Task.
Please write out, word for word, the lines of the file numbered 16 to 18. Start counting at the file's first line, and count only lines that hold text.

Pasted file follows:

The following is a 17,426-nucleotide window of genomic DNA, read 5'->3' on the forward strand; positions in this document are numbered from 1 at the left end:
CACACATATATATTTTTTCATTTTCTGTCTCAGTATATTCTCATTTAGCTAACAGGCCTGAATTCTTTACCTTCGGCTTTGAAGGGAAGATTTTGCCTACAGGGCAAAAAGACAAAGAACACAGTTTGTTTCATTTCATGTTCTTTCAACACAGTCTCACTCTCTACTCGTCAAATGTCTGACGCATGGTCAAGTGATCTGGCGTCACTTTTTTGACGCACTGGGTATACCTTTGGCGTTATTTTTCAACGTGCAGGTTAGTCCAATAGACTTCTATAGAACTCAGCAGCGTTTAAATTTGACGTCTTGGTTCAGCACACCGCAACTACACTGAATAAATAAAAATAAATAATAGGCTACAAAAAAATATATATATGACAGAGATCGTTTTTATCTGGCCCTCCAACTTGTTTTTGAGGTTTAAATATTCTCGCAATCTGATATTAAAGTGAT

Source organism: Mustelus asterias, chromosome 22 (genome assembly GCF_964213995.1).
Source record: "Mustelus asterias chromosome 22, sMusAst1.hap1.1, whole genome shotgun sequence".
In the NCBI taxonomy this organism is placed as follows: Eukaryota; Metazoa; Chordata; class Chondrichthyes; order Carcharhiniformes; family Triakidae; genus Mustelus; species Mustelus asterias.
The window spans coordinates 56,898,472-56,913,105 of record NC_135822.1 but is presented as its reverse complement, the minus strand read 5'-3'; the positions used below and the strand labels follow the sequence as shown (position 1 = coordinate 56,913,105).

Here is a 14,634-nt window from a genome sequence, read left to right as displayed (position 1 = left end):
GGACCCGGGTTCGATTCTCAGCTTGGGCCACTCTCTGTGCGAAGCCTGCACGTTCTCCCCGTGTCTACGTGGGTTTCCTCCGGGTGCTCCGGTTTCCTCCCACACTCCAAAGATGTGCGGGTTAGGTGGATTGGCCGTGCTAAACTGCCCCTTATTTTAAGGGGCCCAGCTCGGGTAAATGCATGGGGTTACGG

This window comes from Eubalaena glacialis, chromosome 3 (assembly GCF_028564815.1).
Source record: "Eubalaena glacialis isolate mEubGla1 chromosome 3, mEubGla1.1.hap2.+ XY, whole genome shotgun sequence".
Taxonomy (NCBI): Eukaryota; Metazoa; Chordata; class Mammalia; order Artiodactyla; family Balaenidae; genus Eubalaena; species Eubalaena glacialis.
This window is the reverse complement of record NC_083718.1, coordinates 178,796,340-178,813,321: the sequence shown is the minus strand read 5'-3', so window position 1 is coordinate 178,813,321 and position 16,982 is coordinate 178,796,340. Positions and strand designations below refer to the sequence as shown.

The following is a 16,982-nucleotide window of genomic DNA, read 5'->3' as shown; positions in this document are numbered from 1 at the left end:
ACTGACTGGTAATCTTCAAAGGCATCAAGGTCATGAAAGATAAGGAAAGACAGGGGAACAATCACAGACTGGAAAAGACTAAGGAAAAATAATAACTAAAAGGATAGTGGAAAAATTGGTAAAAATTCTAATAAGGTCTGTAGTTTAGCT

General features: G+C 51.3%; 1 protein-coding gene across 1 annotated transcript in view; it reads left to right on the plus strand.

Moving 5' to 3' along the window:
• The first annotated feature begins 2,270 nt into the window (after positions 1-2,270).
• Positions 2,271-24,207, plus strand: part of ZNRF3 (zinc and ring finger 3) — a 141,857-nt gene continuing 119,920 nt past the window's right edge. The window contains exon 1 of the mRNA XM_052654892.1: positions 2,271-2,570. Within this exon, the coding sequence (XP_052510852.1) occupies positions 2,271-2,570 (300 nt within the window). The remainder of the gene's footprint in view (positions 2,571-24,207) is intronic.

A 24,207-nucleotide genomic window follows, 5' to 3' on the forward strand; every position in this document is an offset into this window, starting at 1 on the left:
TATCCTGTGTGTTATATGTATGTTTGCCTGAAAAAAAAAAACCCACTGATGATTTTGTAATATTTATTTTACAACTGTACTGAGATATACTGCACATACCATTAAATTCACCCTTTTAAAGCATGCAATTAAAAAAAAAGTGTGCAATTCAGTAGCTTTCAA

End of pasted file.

Moving 5' to 3' along the window:
• The first annotated feature begins 2,270 nt into the window (after positions 1-2,270).
• Positions 2,271-24,207, plus strand: part of ZNRF3 (zinc and ring finger 3) — a 141,857-nt gene continuing 119,920 nt past the window's right edge. The window contains exon 1 of the mRNA XM_052654892.1: positions 2,271-2,570. Within this exon, the coding sequence (XP_052510852.1) occupies positions 2,271-2,570 (300 nt within the window). The remainder of the gene's footprint in view (positions 2,571-24,207) is intronic.